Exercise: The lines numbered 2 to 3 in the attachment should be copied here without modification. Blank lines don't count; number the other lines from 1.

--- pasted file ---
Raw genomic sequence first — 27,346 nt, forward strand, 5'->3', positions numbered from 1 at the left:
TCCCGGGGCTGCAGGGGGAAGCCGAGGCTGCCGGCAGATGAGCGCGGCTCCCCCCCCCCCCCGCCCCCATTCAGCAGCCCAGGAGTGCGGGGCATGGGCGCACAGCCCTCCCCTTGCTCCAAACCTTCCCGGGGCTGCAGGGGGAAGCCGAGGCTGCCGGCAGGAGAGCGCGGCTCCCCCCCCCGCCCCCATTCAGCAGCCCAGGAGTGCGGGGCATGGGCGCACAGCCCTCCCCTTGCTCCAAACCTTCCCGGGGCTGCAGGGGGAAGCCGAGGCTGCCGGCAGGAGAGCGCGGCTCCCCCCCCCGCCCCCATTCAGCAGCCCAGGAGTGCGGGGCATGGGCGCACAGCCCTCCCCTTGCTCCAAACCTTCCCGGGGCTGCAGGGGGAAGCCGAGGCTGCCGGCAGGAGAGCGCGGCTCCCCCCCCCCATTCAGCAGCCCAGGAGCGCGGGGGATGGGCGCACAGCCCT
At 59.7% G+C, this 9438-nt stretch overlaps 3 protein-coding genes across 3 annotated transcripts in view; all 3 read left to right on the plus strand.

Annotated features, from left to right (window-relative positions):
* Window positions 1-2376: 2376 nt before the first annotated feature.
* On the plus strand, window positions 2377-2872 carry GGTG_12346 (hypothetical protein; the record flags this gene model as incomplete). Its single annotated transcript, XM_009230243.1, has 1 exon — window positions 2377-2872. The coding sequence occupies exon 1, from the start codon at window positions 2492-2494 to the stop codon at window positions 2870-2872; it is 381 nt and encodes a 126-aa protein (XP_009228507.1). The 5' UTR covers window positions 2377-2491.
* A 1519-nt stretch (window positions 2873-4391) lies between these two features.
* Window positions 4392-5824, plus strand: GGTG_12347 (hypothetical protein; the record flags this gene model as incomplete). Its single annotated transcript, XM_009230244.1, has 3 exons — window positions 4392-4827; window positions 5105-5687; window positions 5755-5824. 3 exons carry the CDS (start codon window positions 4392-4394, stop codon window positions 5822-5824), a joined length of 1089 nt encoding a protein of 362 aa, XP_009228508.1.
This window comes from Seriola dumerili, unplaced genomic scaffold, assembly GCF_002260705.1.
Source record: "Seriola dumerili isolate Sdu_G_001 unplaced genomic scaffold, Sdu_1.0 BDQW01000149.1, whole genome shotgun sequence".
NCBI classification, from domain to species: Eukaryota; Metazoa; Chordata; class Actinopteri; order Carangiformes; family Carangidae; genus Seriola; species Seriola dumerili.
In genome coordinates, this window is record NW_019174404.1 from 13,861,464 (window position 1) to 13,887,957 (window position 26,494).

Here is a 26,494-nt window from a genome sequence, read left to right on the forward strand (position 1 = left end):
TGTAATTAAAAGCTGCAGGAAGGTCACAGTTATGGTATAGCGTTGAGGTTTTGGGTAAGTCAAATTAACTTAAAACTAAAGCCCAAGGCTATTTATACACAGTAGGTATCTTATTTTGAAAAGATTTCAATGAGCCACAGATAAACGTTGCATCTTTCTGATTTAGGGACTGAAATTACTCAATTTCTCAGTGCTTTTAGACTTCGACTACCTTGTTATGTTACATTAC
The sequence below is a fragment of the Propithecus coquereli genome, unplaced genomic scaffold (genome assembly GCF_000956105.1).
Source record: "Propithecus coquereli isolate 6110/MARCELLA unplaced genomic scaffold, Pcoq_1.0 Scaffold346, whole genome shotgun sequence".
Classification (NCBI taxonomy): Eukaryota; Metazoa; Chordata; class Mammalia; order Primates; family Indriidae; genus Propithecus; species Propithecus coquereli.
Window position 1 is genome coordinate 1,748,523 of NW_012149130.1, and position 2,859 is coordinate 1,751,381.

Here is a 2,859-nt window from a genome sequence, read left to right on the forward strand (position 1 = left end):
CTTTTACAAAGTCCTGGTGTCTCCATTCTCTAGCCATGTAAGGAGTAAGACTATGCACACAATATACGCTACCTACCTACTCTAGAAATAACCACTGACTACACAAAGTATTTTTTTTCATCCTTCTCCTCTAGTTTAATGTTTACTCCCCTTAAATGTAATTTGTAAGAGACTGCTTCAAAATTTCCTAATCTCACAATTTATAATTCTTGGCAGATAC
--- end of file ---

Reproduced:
TCCCGGGGCTGCAGGGGGAAGCCGAGGCTGCCGGCAGATGAGCGCGGCTCCCCCCCCCCCCCGCCCCCATTCAGCAGCCCAGGAGTGCGGGGCATGGGCGCACAGCCCTCCCCTTGCTCCAAACCTTCCCGGGGCTGCAGGGGGAAGCCGAGGCTGCCGGCAGGAGAGCGCGGCTCCCCCCCCCGCCCCCATTCAGCAGCCCAGGAGTGCGGGGCATGGGCGCACAGCCCTCCCCTTGCTCCAAACCTTCCCGGGGCTGCAGGGGGAAGCCGAGGCTGCCGGCAGGAGAGCGCGGCTCCCCCCCCCGCCCCCATTCAGCAGCCCAGGAGTGCGGGGCATGGGCGCACAGCCCTCCCCTTGCTCCAAACCTTCCCGGGGCTGCAGGGGGAAGCCGAGGCTGCCGGCAGGAGAGCGCGGCTCCCCCCCCCCATTCAGCAGCCCAGGAGCGCGGGGGATGGGCGCACAGCCCT
At 59.7% G+C, this 9438-nt stretch overlaps 3 protein-coding genes across 3 annotated transcripts in view; all 3 read left to right on the plus strand.